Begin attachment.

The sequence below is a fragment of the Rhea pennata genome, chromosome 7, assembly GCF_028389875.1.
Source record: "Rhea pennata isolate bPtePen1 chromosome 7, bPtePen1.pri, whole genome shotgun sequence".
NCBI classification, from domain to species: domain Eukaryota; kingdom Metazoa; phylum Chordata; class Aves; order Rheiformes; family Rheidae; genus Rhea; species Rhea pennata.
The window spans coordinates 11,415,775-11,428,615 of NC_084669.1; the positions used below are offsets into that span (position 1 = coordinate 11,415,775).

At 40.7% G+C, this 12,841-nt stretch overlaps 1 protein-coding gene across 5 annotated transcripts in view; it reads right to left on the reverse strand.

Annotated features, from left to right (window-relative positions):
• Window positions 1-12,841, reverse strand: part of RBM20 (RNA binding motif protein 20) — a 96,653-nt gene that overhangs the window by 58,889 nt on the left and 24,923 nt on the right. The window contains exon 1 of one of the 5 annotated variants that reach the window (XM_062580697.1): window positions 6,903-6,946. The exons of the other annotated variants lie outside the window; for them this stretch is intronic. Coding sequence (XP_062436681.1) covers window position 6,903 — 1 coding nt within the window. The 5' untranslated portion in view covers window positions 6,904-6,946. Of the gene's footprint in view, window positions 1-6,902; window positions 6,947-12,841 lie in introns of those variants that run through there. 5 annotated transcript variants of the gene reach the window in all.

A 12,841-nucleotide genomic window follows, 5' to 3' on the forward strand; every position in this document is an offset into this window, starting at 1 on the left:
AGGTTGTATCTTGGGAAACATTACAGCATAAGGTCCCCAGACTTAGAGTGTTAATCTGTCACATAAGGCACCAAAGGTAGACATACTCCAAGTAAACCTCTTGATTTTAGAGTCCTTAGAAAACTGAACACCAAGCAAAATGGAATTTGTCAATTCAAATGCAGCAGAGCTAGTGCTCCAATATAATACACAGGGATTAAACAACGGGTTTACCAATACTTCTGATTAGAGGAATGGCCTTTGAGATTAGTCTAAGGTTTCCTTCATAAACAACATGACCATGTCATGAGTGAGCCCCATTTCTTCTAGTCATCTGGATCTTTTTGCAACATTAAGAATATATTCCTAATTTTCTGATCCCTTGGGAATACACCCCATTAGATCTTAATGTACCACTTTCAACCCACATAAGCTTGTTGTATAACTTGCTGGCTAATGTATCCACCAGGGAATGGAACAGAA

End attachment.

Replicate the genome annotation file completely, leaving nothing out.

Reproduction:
The sequence below is a fragment of the Rhea pennata genome, chromosome 7, assembly GCF_028389875.1.
Source record: "Rhea pennata isolate bPtePen1 chromosome 7, bPtePen1.pri, whole genome shotgun sequence".
NCBI classification, from domain to species: domain Eukaryota; kingdom Metazoa; phylum Chordata; class Aves; order Rheiformes; family Rheidae; genus Rhea; species Rhea pennata.
The window spans coordinates 11,415,775-11,428,615 of NC_084669.1; the positions used below are offsets into that span (position 1 = coordinate 11,415,775).

At 40.7% G+C, this 12,841-nt stretch overlaps 1 protein-coding gene across 5 annotated transcripts in view; it reads right to left on the reverse strand.

Annotated features, from left to right (window-relative positions):
• Window positions 1-12,841, reverse strand: part of RBM20 (RNA binding motif protein 20) — a 96,653-nt gene that overhangs the window by 58,889 nt on the left and 24,923 nt on the right. The window contains exon 1 of one of the 5 annotated variants that reach the window (XM_062580697.1): window positions 6,903-6,946. The exons of the other annotated variants lie outside the window; for them this stretch is intronic. Coding sequence (XP_062436681.1) covers window position 6,903 — 1 coding nt within the window. The 5' untranslated portion in view covers window positions 6,904-6,946. Of the gene's footprint in view, window positions 1-6,902; window positions 6,947-12,841 lie in introns of those variants that run through there. 5 annotated transcript variants of the gene reach the window in all.

A 12,841-nucleotide genomic window follows, 5' to 3' on the forward strand; every position in this document is an offset into this window, starting at 1 on the left:
AGGTTGTATCTTGGGAAACATTACAGCATAAGGTCCCCAGACTTAGAGTGTTAATCTGTCACATAAGGCACCAAAGGTAGACATACTCCAAGTAAACCTCTTGATTTTAGAGTCCTTAGAAAACTGAACACCAAGCAAAATGGAATTTGTCAATTCAAATGCAGCAGAGCTAGTGCTCCAATATAATACACAGGGATTAAACAACGGGTTTACCAATACTTCTGATTAGAGGAATGGCCTTTGAGATTAGTCTAAGGTTTCCTTCATAAACAACATGACCATGTCATGAGTGAGCCCCATTTCTTCTAGTCATCTGGATCTTTTTGCAACATTAAGAATATATTCCTAATTTTCTGATCCCTTGGGAATACACCCCATTAGATCTTAATGTACCACTTTCAACCCACATAAGCTTGTTGTATAACTTGCTGGCTAATGTATCCACCAGGGAATGGAACAGAA